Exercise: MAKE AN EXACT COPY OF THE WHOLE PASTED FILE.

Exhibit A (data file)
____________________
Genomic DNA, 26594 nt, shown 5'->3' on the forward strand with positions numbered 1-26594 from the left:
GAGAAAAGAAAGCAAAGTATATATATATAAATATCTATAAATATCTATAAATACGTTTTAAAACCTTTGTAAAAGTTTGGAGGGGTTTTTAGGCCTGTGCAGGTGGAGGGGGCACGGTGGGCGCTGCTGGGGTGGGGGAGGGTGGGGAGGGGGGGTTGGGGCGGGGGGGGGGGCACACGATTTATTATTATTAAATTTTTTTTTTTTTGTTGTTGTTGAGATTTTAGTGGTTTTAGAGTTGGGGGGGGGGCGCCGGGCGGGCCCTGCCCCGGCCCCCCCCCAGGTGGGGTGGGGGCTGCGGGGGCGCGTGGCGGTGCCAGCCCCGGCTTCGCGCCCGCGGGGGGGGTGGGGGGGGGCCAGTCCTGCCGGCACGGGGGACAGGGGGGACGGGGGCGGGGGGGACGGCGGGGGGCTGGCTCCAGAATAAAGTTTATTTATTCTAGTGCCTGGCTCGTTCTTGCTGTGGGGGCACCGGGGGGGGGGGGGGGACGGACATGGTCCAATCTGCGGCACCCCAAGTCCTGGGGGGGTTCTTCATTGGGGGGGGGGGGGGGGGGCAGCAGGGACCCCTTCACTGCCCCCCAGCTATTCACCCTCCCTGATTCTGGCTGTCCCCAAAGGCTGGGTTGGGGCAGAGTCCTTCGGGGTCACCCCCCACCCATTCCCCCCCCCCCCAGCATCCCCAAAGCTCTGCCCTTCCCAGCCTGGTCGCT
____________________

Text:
Genomic DNA, 26594 nt, shown 5'->3' on the forward strand with positions numbered 1-26594 from the left:
GAGAAAAGAAAGCAAAGTATATATATATAAATATCTATAAATATCTATAAATACGTTTTAAAACCTTTGTAAAAGTTTGGAGGGGTTTTTAGGCCTGTGCAGGTGGAGGGGGCACGGTGGGCGCTGCTGGGGTGGGGGAGGGTGGGGAGGGGGGGTTGGGGCGGGGGGGGGGGCACACGATTTATTATTATTAAATTTTTTTTTTTTTGTTGTTGTTGAGATTTTAGTGGTTTTAGAGTTGGGGGGGGGGCGCCGGGCGGGCCCTGCCCCGGCCCCCCCCCAGGTGGGGTGGGGGCTGCGGGGGCGCGTGGCGGTGCCAGCCCCGGCTTCGCGCCCGCGGGGGGGGTGGGGGGGGGCCAGTCCTGCCGGCACGGGGGACAGGGGGGACGGGGGCGGGGGGGACGGCGGGGGGCTGGCTCCAGAATAAAGTTTATTTATTCTAGTGCCTGGCTCGTTCTTGCTGTGGGGGCACCGGGGGGGGGGGGGGGACGGACATGGTCCAATCTGCGGCACCCCAAGTCCTGGGGGGGTTCTTCATTGGGGGGGGGGGGGGGGGGCAGCAGGGACCCCTTCACTGCCCCCCAGCTATTCACCCTCCCTGATTCTGGCTGTCCCCAAAGGCTGGGTTGGGGCAGAGTCCTTCGGGGTCACCCCCCACCCATTCCCCCCCCCCCCAGCATCCCCAAAGCTCTGCCCTTCCCAGCCTGGTCGCT